In Jerusalem

A Bible museum for the biblical city

Project to build a site for the Bible in Jerusalem due in the coming years.

Jerusalem by night
Photo by: Marc Israel Sellem
Jerusalem has long been a holy city, but until now it has not had a museum devoted to one of the central reasons that it is holy: the Bible. According to a decision by the Knesset on November 13, a site devoted to the Bible will be built in Jerusalem in the coming years.


“The Bible is where the Jewish People – in Israel and the Diaspora – was forged. The goals for its establishment are directed both inward toward Israeli society and toward the peoples of the world and the academic community,” the Knesset statement declared. The plan envisions a museum and conference center that will feature copies of the Bible translated into 2,000 languages – about one-third of the remaining languages in the world. “It will also feature artistic drawings and photographs that tell the stories of the Bible; statues will be placed in its courtyard. Visitors will be asked to note their favorite verses from the Bible.”

In announcing the decision, Prime Minister Binyamin Netanyahu stressed the importance of the Bible to the Jewish people and the necessity for a site in Jerusalem to honor it.

Amos Rolnik, head of International Projects at Biblevalley.org, is excited about the decision, which he played a part in. “Everything started 14 years ago for the 50th anniversary of Israel. I was asked to bring an original idea that would illustrate what Israel has brought to the world. So I announced a worldwide competition for the children of the world to paint the Bible. In charge of the competition was the former president of Israel, Ezer Weizman. Hundreds of thousands of paintings were submitted from 91 countries. Because of this program, a public NGO was founded, called Bible Valley. It is an NGO that created the idea for the International House of the Bible.”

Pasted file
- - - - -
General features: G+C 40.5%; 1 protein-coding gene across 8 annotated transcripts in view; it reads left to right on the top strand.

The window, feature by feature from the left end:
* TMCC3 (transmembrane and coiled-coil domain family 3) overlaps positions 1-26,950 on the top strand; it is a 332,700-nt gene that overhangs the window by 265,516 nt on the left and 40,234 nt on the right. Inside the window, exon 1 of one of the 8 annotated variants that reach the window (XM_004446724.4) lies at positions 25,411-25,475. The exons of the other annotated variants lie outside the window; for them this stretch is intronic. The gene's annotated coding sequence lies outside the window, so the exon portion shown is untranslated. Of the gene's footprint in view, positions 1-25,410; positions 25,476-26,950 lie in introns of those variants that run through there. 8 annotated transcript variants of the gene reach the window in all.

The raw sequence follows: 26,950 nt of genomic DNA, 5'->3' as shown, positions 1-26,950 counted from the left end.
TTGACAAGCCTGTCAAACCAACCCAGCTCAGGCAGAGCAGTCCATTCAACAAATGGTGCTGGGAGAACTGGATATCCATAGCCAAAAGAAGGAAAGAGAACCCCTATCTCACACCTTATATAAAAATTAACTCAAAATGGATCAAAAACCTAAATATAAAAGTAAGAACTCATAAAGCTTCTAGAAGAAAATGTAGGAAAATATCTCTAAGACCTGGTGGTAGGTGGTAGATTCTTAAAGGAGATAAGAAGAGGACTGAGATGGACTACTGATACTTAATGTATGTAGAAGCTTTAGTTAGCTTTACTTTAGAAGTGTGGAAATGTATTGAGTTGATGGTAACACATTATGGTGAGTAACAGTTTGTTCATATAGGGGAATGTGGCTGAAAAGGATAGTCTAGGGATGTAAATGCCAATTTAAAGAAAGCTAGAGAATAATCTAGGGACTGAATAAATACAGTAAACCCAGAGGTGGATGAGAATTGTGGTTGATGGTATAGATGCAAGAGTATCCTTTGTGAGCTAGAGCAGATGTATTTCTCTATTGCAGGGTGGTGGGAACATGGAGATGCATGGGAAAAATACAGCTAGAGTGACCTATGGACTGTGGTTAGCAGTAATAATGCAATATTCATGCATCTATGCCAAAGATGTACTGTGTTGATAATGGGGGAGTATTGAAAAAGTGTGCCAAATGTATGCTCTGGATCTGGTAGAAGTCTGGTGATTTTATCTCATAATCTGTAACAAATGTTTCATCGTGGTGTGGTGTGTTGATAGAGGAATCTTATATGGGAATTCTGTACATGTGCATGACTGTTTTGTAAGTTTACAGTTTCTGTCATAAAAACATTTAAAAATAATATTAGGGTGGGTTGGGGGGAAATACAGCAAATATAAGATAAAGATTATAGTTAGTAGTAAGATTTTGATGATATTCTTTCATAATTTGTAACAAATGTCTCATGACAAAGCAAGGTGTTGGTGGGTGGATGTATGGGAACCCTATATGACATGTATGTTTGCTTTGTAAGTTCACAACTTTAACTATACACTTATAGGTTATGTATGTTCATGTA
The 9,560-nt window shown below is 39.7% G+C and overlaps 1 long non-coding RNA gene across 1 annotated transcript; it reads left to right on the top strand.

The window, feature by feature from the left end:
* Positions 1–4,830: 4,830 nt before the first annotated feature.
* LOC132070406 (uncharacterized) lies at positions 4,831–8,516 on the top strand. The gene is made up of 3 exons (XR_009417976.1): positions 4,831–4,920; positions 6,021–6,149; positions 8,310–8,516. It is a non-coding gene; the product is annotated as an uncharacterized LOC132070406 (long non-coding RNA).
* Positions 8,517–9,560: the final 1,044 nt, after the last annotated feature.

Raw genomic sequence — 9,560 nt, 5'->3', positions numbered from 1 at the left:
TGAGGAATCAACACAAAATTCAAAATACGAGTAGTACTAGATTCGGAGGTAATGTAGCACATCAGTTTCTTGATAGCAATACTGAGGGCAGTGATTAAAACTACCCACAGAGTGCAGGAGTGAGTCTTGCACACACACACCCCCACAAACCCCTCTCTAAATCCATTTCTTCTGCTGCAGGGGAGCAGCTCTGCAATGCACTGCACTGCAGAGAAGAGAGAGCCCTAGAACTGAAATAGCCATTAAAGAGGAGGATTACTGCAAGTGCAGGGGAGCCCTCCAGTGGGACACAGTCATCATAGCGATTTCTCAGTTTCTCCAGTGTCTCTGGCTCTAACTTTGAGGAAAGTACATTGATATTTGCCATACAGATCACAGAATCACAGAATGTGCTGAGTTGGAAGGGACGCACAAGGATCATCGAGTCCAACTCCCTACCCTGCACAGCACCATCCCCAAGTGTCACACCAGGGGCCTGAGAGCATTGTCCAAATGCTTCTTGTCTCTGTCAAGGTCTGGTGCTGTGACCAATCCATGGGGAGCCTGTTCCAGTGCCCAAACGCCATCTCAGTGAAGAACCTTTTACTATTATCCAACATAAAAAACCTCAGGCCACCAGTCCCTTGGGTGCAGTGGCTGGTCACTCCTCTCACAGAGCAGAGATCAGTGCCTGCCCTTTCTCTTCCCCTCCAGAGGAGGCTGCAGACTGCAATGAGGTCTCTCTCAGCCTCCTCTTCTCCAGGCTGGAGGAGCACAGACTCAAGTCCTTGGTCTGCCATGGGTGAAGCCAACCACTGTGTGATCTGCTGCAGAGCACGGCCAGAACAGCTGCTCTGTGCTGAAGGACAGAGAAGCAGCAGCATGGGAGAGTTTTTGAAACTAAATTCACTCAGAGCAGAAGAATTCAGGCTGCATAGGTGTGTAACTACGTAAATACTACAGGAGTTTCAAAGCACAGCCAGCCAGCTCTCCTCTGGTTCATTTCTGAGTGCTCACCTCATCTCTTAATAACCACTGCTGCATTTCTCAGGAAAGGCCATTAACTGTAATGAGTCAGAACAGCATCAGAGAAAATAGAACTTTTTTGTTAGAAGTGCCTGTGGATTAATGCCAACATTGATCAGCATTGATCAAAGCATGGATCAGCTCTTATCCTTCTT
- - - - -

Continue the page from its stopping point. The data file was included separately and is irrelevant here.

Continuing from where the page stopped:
For six years Bible Valley has been working on a project called The World Inscribes the Bible. According to Rolnik, 45 countries have already made contributions. The full books from these nations in different languages will be represented in the museum, to be called the International House of the Bible. Rolnik estimates that in Israel alone, 23,127 men and women will be part of inscribing one sentence of the Bible each for the new museum.

The project faces a long road ahead. It has gained support from Ronnie Bar-On and Binyamin Ben-Eliezer in the Knesset and is also supported by many influential ministers in the coalition, such as Yuli Edelstein, Moshe Kahlon and Stas Meseznikov.
However, the plan must make its way through the Knesset’s committees, be funded and find a suitable location in the city. •


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